Not only is Nelson Mandela the former president of South Africa and a Nobel Peace Prize winner, but he is also a father, grandfather and even great-grandfather of a huge family. Mandela has been married three times and has fathered six children.
Not only is Nelson Mandela the former president of South Africa and a Nobel Peace Prize winner, but he is also a father, grandfather and even great-grandfather of a huge family. Mandela has been married three times and has fathered six children.

Nelson Mandela once said his wife, Graca Machel, makes him?”bloom like a flower.”?Despite her reluctance to marry him at first, they’ve been inseparable since they tied the knot on his 80th birthday.

Here are 10 things to know about the woman who was at the international icon’s side to the very end.

She’s been first lady of two nations:?Before she got married to the South African anti-apartheid icon, Machel was the first lady of Mozambique. Her husband, President Samora Machel, died in a mysterious plane crash in 1986.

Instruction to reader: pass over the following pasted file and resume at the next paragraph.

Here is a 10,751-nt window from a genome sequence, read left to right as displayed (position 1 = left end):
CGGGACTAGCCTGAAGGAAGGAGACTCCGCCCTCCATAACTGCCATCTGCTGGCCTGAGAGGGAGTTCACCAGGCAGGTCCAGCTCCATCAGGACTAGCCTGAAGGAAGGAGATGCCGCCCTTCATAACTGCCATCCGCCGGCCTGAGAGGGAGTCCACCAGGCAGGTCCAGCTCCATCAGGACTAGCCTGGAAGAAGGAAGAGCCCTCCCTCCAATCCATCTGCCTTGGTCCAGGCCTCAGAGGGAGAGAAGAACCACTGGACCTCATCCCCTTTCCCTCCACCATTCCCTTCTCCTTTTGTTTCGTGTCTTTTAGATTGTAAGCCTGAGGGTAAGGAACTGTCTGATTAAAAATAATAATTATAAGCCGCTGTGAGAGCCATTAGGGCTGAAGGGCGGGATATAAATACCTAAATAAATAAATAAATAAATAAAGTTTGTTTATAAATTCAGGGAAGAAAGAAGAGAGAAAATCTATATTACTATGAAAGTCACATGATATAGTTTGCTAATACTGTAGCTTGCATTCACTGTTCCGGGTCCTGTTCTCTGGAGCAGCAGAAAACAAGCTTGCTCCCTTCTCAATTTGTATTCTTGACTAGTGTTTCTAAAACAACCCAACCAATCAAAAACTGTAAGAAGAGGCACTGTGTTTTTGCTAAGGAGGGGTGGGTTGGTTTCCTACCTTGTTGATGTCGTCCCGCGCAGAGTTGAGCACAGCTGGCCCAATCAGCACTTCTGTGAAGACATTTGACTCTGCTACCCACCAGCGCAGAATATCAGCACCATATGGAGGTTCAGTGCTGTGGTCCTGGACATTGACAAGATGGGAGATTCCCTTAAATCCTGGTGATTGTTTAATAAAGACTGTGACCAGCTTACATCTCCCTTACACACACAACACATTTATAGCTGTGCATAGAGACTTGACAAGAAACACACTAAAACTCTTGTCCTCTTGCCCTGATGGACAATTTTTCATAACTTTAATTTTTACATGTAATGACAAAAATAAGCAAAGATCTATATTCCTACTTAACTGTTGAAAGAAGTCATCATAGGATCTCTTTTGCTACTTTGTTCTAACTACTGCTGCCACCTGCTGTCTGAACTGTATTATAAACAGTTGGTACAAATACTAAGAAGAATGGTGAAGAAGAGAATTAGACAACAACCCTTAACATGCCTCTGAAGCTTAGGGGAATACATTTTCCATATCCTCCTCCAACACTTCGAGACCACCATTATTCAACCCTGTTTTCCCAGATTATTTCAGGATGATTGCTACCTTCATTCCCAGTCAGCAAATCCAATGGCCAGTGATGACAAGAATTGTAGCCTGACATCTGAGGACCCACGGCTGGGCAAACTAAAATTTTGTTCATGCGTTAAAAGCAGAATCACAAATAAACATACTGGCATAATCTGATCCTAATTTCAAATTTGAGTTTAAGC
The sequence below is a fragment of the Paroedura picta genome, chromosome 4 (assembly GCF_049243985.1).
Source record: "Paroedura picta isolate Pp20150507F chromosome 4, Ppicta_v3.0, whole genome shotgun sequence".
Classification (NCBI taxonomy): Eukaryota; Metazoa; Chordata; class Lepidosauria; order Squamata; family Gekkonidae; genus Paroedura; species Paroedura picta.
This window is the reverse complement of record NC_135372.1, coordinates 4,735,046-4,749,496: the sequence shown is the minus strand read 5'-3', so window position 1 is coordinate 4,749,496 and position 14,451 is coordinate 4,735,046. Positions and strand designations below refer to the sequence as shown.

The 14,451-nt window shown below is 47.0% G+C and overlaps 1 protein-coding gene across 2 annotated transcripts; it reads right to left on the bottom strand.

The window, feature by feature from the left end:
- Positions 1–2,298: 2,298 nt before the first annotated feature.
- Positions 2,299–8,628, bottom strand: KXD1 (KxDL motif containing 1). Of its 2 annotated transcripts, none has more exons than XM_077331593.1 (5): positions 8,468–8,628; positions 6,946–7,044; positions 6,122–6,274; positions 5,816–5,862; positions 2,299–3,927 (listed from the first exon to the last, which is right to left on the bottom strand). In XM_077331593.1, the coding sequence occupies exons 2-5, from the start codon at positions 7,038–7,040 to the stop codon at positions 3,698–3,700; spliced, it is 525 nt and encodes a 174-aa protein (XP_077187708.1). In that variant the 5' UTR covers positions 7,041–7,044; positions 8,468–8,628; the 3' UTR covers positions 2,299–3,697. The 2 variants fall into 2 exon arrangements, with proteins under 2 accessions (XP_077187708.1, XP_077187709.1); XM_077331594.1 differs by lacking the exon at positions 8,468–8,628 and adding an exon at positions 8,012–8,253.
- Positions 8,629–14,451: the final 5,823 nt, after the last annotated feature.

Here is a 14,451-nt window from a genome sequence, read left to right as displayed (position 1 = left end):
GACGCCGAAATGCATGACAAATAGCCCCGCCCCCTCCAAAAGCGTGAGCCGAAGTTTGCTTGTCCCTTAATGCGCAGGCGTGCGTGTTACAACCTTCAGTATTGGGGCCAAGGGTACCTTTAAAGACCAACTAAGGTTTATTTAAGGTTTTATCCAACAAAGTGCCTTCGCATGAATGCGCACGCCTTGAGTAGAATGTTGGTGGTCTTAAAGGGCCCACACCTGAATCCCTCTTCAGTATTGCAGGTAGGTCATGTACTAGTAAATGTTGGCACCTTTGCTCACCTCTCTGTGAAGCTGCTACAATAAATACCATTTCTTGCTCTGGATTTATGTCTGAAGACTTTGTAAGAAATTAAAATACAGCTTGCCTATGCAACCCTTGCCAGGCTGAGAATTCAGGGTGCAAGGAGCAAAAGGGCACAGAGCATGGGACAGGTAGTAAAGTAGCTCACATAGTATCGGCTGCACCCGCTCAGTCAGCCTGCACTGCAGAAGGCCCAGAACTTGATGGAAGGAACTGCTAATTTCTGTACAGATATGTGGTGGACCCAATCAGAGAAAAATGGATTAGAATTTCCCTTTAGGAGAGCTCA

She was much younger:?When they got married in 1998, she was 52. But she says their advanced age?made their relationship better. “We were grown up; we were settled; we knew the value of?a companion, of a partner,” she says.

She separated the man from the icon:?At the beginning of their relationship,?Machel says, there was a conflict between the man she married?and the world’s perception of him. “The aura around him was a bit confusing. But then I learned to live with it, in terms of separating the two,” she told?CNN’s Robyn Curnow in a rare interview in 2008.

South Africa wasn’t always in love with her:?Protective of their beloved Madiba, the nation did not warm up to a foreign first lady at first. She remained in the background at the beginning, and then slowly won them over with her loyalty and laid-back demeanor.

She has something in common with the Kennedys:?In Mozambique,?she was nicknamed Jackie Kennedy. Not just for her class and grace, but because of the tragedy that befell her husband while in office.

It wasn’t love at first sight:?After they met, she was reluctant to marry him or discuss their relationship in public. But Mandela wooed her the old-fashioned way, occasionally giving his bodyguards headaches as president when he’d make unannounced stops to buy her chocolates.